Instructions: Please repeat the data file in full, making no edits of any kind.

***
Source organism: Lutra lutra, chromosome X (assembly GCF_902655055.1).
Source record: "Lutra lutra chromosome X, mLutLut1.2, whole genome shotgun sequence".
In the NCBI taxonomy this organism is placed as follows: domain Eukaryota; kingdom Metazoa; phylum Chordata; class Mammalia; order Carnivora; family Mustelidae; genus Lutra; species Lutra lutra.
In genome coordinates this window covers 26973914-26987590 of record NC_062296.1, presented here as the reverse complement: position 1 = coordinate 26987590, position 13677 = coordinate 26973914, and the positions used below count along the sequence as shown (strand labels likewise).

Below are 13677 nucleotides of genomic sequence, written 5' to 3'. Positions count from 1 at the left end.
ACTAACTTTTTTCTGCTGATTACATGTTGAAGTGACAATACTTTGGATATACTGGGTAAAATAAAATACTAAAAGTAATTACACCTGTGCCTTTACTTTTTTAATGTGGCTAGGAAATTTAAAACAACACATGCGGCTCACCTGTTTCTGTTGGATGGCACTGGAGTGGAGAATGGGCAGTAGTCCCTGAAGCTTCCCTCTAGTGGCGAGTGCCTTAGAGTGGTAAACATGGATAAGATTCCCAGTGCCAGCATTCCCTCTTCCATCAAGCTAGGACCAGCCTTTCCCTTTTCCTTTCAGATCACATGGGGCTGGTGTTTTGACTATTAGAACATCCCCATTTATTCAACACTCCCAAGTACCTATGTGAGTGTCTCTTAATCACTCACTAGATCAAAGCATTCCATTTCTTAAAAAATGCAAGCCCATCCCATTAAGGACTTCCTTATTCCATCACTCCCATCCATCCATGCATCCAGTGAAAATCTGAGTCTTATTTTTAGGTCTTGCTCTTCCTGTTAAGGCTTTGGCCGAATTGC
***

Source organism: Lutra lutra, chromosome X (assembly GCF_902655055.1).
Source record: "Lutra lutra chromosome X, mLutLut1.2, whole genome shotgun sequence".
In the NCBI taxonomy this organism is placed as follows: domain Eukaryota; kingdom Metazoa; phylum Chordata; class Mammalia; order Carnivora; family Mustelidae; genus Lutra; species Lutra lutra.
In genome coordinates this window covers 26973914-26987590 of record NC_062296.1, presented here as the reverse complement: position 1 = coordinate 26987590, position 13677 = coordinate 26973914, and the positions used below count along the sequence as shown (strand labels likewise).

Below are 13677 nucleotides of genomic sequence, written 5' to 3'. Positions count from 1 at the left end.
ACTAACTTTTTTCTGCTGATTACATGTTGAAGTGACAATACTTTGGATATACTGGGTAAAATAAAATACTAAAAGTAATTACACCTGTGCCTTTACTTTTTTAATGTGGCTAGGAAATTTAAAACAACACATGCGGCTCACCTGTTTCTGTTGGATGGCACTGGAGTGGAGAATGGGCAGTAGTCCCTGAAGCTTCCCTCTAGTGGCGAGTGCCTTAGAGTGGTAAACATGGATAAGATTCCCAGTGCCAGCATTCCCTCTTCCATCAAGCTAGGACCAGCCTTTCCCTTTTCCTTTCAGATCACATGGGGCTGGTGTTTTGACTATTAGAACATCCCCATTTATTCAACACTCCCAAGTACCTATGTGAGTGTCTCTTAATCACTCACTAGATCAAAGCATTCCATTTCTTAAAAAATGCAAGCCCATCCCATTAAGGACTTCCTTATTCCATCACTCCCATCCATCCATGCATCCAGTGAAAATCTGAGTCTTATTTTTAGGTCTTGCTCTTCCTGTTAAGGCTTTGGCCGAATTGC